The Northern Sewerage Project involved the construction of 12.5 kilometers (8 mi) of new sewer in the northern suburbs of Melbourne, Australia. The project increases the capacity of the existing sewerage system for Melbourne and in doing so will help to protect local creeks by virtually eliminating sewage spills that can occur after heavy rain.
The two-stage project was developed jointly by Melbourne Water and Yarra Valley Water. Working with Sinclair Knight Merz, McMillen Jacobs Associates led the tunnel and shaft design on both stages of the project, and provided construction services through completion in November 2011. Stage 1 consisted of 8 kilometers (5 mi) of gravity sewer pipeline installed in a tunnel, five major work shafts, and several smaller connection manholes and pipelines. Tunnel and shaft depths vary from 15 to 60 meters (50 to 200 ft), and the pipeline’s internal diameter ranges from 1.6 to 2.5 meters (5 to 8 ft) to suit hydraulic requirements. Most of the tunneling encountered weak, interbedded siltstone and sandstone. Excavation was carried out by multiple earth pressure balance tunnel boring machines (TBMs). Initial tunnel support consists of precast segmental lining. The 4.5-kilometer-long (3 mi) Stage 2 tunnel has an internal diameter of 1.8 meters (6 ft) at depths ranging from 8 to 35 meters (25 to 115 ft), and excavation was mostly through basalt with a hard rock TBM. Shaft depths range from about 20 to 40 meters (65 to 130 ft), with the main shaft measuring 8.3 meters (27 ft) across. To meet a 100-year design life and address the potential for hydrogen-sulfide-related concrete corrosion, the carrier pipeline for both stages consists of fiber-reinforced plastic (FRP) pipe. In addition, FRP was used to line critical components of the main shafts and connection manholes.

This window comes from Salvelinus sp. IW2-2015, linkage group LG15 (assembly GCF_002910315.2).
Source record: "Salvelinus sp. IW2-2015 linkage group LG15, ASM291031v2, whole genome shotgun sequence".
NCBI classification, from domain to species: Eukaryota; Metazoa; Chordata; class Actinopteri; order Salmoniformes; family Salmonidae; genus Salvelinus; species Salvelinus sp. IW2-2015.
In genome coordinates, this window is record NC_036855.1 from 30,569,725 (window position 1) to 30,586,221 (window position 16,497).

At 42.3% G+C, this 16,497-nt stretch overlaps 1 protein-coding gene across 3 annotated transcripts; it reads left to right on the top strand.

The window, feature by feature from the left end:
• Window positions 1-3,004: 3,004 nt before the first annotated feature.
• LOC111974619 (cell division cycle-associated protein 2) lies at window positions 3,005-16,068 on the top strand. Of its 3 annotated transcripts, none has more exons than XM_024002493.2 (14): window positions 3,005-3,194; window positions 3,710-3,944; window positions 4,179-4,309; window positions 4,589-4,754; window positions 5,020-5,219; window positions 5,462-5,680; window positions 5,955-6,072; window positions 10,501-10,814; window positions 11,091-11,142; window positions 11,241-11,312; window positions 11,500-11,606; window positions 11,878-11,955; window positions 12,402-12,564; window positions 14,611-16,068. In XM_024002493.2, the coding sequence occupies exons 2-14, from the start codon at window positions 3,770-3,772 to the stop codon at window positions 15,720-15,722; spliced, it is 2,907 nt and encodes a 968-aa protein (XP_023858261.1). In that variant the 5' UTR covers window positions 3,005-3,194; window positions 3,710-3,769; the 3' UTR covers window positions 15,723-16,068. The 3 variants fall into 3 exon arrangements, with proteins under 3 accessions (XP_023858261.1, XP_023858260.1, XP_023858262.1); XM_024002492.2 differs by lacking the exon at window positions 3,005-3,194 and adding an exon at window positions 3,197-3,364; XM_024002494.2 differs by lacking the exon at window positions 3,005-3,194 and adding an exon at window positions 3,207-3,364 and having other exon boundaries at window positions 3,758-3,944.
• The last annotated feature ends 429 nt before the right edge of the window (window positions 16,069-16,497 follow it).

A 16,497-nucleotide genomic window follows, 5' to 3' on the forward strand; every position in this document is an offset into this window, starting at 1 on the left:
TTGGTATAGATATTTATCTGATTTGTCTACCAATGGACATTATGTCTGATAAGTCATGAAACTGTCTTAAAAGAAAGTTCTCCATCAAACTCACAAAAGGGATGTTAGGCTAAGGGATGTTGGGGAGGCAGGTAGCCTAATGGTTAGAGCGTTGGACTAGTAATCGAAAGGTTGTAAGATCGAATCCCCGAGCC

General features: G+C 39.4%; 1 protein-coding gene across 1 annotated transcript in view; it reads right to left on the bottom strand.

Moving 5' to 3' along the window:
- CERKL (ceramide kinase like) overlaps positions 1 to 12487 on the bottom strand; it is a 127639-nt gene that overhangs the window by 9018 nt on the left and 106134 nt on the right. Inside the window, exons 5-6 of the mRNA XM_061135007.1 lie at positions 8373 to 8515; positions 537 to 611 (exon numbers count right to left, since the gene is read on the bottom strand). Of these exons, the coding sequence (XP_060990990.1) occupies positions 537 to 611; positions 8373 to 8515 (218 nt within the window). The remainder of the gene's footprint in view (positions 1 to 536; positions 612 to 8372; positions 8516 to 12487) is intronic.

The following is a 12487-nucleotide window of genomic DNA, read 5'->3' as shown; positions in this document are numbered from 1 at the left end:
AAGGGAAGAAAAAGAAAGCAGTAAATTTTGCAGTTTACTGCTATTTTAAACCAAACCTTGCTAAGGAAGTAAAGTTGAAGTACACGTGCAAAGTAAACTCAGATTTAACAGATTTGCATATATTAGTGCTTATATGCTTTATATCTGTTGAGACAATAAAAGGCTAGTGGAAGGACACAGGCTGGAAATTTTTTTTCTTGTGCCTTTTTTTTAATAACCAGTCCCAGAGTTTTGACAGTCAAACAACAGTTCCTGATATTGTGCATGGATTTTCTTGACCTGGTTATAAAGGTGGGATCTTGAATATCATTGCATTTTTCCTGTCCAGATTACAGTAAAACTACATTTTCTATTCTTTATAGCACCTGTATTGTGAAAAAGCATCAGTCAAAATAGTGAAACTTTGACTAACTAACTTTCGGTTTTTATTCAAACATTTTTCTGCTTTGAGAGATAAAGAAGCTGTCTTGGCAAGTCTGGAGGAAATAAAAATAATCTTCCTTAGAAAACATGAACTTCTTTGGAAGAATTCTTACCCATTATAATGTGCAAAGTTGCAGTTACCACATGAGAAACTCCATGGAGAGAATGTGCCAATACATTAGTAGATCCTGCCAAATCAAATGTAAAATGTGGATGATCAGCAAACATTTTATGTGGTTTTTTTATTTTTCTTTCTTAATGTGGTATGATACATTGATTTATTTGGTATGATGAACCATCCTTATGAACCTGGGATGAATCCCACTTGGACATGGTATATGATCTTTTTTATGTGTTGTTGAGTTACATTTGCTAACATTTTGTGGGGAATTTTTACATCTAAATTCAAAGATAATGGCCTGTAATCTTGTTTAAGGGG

The owners chose a unique procurement method for this project: a form of design-build that shares risks and rewards amongst the project partners based on their ability to control the work.